Politics - Ill. budget
6:49 am
Mon May 14, 2012

Ill. lawmakers face complicated task as session enters last month

Reporting from Amanda Vinicky was used in this story.

Like its counterpart in Missouri, the Illinois General Assembly is heading into the home stretch.

Lawmakers there have a bit more time to get through their agenda - their session isn't scheduled to end until the end of May. But unlike lawmakers in Missouri, Illinois legislators have a monumental task in front of them - passing a state budget.

Most state agencies will have their budget cut by 9 percent.

"Right now we're going through line by line," said Rep. Bob Rita, a Democrat from the southwest side of Chicago, near the Indiana border. "Then there's a lot of variables that come into play."

Those variables include Gov. Pat Quinn's plans to shutter a pair of state prisons and several institutions for the developmentally disabled and mentally ill. A legislative commission rejected those closings, but the opinion is only advisory.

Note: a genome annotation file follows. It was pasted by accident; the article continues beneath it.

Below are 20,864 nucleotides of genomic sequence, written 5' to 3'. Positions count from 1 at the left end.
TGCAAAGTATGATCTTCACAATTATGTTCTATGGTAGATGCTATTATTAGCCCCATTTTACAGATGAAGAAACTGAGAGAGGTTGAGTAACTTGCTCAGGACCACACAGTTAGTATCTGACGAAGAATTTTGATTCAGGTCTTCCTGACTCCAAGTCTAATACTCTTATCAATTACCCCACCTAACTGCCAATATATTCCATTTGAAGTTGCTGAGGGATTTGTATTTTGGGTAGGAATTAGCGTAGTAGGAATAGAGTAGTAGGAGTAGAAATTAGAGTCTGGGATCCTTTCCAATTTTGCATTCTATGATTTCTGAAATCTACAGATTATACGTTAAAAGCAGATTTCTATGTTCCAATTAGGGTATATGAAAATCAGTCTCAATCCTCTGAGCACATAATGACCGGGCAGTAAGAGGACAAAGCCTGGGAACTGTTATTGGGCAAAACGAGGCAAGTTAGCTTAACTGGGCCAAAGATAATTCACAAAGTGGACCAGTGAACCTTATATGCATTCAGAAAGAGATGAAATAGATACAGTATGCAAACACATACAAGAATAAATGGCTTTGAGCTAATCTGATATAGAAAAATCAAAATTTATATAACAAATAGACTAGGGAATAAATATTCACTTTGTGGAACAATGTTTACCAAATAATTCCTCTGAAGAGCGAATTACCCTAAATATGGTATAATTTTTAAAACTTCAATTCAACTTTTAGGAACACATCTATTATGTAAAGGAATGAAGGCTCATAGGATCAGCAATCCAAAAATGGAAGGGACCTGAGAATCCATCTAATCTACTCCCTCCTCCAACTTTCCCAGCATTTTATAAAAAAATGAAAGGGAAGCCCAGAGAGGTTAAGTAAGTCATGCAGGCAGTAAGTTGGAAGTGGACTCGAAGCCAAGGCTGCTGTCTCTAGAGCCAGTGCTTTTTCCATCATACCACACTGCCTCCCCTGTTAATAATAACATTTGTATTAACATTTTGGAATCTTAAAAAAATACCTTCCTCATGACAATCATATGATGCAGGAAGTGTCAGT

The major variable - will lawmakers be able to cut a quarter of the state's Medicaid expenses?

"Why would you be concerned? We've got two and a half week left," said Joe Lyons, another Chicago Democrat. "None of us ever learned different from high school. Cramming at the end, procrastinating 'til the night before when we started studying for our test the next day. It's a horrible way to run the railroad, but I've been down here 16 years and rarely has it been any different."

Lyons said he predicts lawmakers will get everything done by the end of the month. He says he and his colleagues have a head start - last week, both chambers approved a measure that requires state government retirees to pay a premium for their health care for the first time. But there's no signs of agreement yet on pension and Medicaid issues.

The state's entire spending plan is predicated on making those reductions. If they don't happen, Bob Rita - who serves on the House Public Safety appropriations committee - and his colleagues will have to resume their line-by-line quest for further cuts to education and public safety.